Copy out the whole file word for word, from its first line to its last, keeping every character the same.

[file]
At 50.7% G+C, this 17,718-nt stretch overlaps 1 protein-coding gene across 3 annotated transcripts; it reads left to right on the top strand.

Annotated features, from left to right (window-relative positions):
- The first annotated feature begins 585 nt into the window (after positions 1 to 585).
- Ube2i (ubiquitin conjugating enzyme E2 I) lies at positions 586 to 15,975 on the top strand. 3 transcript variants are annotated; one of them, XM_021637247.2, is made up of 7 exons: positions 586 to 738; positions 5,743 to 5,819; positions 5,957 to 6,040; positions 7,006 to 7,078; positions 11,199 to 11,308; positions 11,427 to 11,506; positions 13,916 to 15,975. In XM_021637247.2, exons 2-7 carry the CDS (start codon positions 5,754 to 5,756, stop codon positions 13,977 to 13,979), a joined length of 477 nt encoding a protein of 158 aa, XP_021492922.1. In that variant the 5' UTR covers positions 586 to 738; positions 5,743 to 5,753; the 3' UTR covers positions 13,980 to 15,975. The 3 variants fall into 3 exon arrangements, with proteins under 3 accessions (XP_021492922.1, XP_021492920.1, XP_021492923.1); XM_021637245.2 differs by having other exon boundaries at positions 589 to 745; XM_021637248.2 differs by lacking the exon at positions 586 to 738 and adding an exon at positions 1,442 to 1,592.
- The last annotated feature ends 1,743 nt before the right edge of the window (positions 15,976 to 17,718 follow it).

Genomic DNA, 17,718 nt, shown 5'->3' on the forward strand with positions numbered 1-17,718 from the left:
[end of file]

At 50.7% G+C, this 17,718-nt stretch overlaps 1 protein-coding gene across 3 annotated transcripts; it reads left to right on the top strand.

Annotated features, from left to right (window-relative positions):
- The first annotated feature begins 585 nt into the window (after positions 1 to 585).
- Ube2i (ubiquitin conjugating enzyme E2 I) lies at positions 586 to 15,975 on the top strand. 3 transcript variants are annotated; one of them, XM_021637247.2, is made up of 7 exons: positions 586 to 738; positions 5,743 to 5,819; positions 5,957 to 6,040; positions 7,006 to 7,078; positions 11,199 to 11,308; positions 11,427 to 11,506; positions 13,916 to 15,975. In XM_021637247.2, exons 2-7 carry the CDS (start codon positions 5,754 to 5,756, stop codon positions 13,977 to 13,979), a joined length of 477 nt encoding a protein of 158 aa, XP_021492922.1. In that variant the 5' UTR covers positions 586 to 738; positions 5,743 to 5,753; the 3' UTR covers positions 13,980 to 15,975. The 3 variants fall into 3 exon arrangements, with proteins under 3 accessions (XP_021492922.1, XP_021492920.1, XP_021492923.1); XM_021637245.2 differs by having other exon boundaries at positions 589 to 745; XM_021637248.2 differs by lacking the exon at positions 586 to 738 and adding an exon at positions 1,442 to 1,592.
- The last annotated feature ends 1,743 nt before the right edge of the window (positions 15,976 to 17,718 follow it).

Genomic DNA, 17,718 nt, shown 5'->3' on the forward strand with positions numbered 1-17,718 from the left: